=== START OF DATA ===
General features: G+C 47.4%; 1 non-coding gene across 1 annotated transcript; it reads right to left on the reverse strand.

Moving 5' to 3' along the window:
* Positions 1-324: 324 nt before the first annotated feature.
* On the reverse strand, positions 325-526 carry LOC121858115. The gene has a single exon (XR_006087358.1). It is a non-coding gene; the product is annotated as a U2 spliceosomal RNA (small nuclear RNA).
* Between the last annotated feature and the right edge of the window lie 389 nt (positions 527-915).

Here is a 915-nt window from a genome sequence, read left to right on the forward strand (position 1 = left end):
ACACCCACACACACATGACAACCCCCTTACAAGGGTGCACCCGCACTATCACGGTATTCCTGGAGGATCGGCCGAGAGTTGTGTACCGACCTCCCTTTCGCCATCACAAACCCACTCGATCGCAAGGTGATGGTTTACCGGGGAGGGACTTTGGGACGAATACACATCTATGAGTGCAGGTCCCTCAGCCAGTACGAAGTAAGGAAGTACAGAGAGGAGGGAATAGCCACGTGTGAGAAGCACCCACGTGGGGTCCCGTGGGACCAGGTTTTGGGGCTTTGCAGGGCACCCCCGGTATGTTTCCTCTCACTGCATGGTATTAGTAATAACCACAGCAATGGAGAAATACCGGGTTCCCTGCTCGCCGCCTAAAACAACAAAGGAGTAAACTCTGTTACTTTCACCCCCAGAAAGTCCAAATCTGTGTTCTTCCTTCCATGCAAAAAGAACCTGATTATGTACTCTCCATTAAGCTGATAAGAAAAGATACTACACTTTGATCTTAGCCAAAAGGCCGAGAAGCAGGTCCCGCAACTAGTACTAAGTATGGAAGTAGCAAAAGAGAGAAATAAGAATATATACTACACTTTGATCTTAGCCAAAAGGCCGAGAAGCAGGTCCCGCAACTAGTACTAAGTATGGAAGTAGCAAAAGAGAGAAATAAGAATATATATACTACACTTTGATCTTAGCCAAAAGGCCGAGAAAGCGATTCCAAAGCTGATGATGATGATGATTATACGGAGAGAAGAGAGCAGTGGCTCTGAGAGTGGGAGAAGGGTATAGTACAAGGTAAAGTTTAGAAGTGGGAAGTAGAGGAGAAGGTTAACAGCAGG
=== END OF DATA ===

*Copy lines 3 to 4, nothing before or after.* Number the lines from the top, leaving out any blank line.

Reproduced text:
* Positions 1-324: 324 nt before the first annotated feature.
* On the reverse strand, positions 325-526 carry LOC121858115. The gene has a single exon (XR_006087358.1). It is a non-coding gene; the product is annotated as a U2 spliceosomal RNA (small nuclear RNA).